Kent Miller

Brief bio:

Lifelong residents of Woodford County, Libby and I raised our children here and are proud and blessed to be Woodford Countians. I graduated from WCHS in 1980 and attended Eastern Kentucky University. I began my management career with McDonald’s in 1981 helping to open the Versailles store where I eventually became store manager. From 1986-1996, I worked at Woodford Bank and Trust as a teller, loan officer and eventually branch manager, and gained valuable career experience in banking and retail customer service. In 1987, Libby Nave and I married and will celebrate 32 years this January. From 1992-2003, I served as volunteer and staff with the music department of Centenary United Methodist Church, Lexington, and from 2003-2013 served as the music director for Versailles Methodist Church. In 2000, I started with Bluegrass.org in the finance department and went back to school in 2002 earning my bachelor’s degree in Organizational Management from Midway University in 2006. In 2013, I earned certification as a Senior Professional in Human Resources (SPHR). Currently I serve as the Associate Corporate Director of Human Resources for Bluegrass.org, overseeing the HR functions of 2,000 employees in 21 Kentucky counties.

Why do you want this job?

At heart, I am a leader and a problem solver, always seeking improvement, and I want to be an active participant in new ideas and bold solutions. I am convinced my extensive education, training and experience in human resources, personnel management and supervision, finance and accounting, and experience working with state and local agencies will enable me to raise the Woodford County Clerk’s office and staff to a higher professional level and provide citizens with the quality services they need and deserve. My years of leadership and management experience have prepared me for this position. I feel a sense of duty and I want to serve this community in the hope of returning a small portion of what this community has given to me and my family. That’s why our campaign is about “We the people” and not a political party. It’s about fostering a friendly, helpful, informative environment that meets peoples’ needs, and I eagerly look forward to serving all the residents of our great county, regardless of party affiliation.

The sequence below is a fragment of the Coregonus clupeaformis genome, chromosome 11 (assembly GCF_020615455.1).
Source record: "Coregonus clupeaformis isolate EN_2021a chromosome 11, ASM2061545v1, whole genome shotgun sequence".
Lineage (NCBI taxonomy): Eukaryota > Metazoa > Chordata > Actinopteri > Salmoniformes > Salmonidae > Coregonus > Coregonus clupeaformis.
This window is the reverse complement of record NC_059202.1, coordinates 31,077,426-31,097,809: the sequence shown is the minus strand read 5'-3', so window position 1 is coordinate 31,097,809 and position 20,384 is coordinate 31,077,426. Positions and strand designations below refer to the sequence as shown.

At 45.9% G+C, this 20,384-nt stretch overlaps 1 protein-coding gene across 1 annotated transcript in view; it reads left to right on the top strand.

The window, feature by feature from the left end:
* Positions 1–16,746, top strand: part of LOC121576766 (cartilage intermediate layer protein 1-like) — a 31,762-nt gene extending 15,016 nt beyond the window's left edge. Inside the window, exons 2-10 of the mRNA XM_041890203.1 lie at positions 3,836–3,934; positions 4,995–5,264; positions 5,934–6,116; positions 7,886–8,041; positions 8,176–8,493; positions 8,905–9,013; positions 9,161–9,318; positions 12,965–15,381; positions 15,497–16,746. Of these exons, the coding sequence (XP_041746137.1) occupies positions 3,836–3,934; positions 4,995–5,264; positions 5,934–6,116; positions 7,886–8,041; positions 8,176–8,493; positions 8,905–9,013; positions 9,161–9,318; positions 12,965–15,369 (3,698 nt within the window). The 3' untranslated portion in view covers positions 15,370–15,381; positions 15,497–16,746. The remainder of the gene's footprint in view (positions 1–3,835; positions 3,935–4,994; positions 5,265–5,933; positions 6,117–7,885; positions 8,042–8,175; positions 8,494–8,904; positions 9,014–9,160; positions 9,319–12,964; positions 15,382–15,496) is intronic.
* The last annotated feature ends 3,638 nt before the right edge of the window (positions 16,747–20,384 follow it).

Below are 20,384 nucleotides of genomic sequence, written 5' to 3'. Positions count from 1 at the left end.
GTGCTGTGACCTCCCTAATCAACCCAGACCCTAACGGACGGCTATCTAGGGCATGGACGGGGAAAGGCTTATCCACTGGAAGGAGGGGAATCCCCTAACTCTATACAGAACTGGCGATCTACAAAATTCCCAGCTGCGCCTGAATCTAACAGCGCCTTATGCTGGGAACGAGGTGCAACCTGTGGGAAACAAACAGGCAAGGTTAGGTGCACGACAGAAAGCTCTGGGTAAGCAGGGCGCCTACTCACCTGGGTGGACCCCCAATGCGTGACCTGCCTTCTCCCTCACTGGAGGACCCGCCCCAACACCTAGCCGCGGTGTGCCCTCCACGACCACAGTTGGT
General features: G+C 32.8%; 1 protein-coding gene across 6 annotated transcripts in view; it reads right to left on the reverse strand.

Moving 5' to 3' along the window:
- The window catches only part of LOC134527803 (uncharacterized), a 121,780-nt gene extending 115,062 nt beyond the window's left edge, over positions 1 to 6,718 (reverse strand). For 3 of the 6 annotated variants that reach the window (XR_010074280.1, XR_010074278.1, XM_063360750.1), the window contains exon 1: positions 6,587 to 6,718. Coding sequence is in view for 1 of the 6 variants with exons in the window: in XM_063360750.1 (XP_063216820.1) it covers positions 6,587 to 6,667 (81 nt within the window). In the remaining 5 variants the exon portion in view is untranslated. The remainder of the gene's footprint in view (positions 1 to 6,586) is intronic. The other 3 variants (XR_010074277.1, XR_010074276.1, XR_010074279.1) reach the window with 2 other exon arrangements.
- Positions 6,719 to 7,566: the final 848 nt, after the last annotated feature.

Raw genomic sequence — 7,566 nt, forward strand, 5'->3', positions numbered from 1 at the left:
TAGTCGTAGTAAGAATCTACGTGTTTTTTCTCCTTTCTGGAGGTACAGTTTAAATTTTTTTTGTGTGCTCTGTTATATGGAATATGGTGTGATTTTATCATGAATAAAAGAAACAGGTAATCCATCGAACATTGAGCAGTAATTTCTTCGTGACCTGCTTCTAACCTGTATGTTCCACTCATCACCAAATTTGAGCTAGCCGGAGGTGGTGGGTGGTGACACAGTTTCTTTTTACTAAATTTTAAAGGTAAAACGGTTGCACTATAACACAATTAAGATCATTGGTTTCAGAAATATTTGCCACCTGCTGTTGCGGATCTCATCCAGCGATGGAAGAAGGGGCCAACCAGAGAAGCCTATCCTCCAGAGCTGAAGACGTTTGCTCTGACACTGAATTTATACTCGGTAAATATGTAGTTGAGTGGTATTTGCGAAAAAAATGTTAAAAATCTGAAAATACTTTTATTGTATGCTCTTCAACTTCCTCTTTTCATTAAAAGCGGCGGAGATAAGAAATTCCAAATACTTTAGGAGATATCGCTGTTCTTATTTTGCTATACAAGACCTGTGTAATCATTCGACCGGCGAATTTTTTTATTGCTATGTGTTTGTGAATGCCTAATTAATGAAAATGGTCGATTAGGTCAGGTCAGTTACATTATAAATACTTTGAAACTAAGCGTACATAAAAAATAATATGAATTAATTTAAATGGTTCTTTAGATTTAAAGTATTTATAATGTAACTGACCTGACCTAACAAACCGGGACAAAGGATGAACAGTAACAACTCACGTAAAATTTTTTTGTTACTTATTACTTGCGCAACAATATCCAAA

What are the most important duties of a county clerk?

The Constitution of Kentucky sets forth the duties of the county clerk. The recording and storing of permanent records of legal instruments relating to real estate, liens, and use of personal property as well as the registration of all motor vehicles and other personal property, comprise most of the day to day operations. These duties are further defined by the Secretary of State, and the Departments of Transportation, Revenue, and Library and Archives. Of all the duties of the Clerk’s office, none is more vital than the administration of election laws and registering and purging of voters within the county. Our election system is the foundation or our republic, and as such, demands fairness and efficiency without partisanship to ensure the integrity of each vote. As the chair of the County Board of Elections, the county clerk has no greater responsibility than the oversight of elections. And while KRS defines the duties of the office, it does not define their manner of delivery. Everyone deserves to be treated with dignity and respect and all manner of transaction will be conducted in a friendly, professional manner.

What will you do to ensure Woodford County elections are untainted by outside forces – or partisanship?

As set forth in KRS 117.135, the county clerk must retain custody of all voting machines acquired by the county except when they are in use during an election. The clerk is charged with seeing that the machines are properly protected and preserved from damage or unnecessary deterioration and that unauthorized persons are not permitted to tamper with them. Poll workers will be selected fairly and trained properly to assist in enforcing law and order at the polls and all deputy clerks will receive the same training. On election day, the County Board of Elections must stay in session to correct clerical errors and to rule on questions regarding voter registration and to make certifications to the board as necessary. The processes and procedures for the preparation of voting machines and paper ballots is clearly defined in KRS and will be followed to the letter to preserve and protect the sanctity of the process and the votes of our citizens.

How will you run the county clerk’s office in a transparent fashion?

To be transparent means to be free from pretense or deceit; to be readily understood. It is characterized by accessibility of information in business or government. Transparency is government’s obligation to share information openly with citizens. Governments exist to serve the people, and information regarding how officials conduct the public business and spend taxpayers’ money should be readily available.

Although states and levels of government have differing laws and obligations regarding transparency, local governments may utilize tools like transparency checklists. For example, one such checklist, created by Sunshine Review, is a 10-point list of website transparency features available to citizens when they visit government or business websites. By modernizing technology systems in the clerk’s office, we may utilize tools like this, along with adherence to the Freedom of Information Act (FOIA) to ensure the business of local government is open and transparent.

7 views0 comments

Recent Posts

See All

Buffin

Margie Evelyn Buffin, 97, widow of Benjamin Buffin, died Sunday, Jan. 24, 2021, at her home. She was born on Sept. 22, 1923 in Jessamine County. She was retired from Texas Instrument Company. She is

Hamilton

Cleo Robertson Hamilton, 71, died Saturday, Jan. 23, 2021, at her home in Versailles. Born in Frankfort, she was the youngest child of Charles and Mary Helen Gocke Robertson. She was a graduate of Fra

© 2016 by The Woodford Sun. Proudly created by Charismatic Media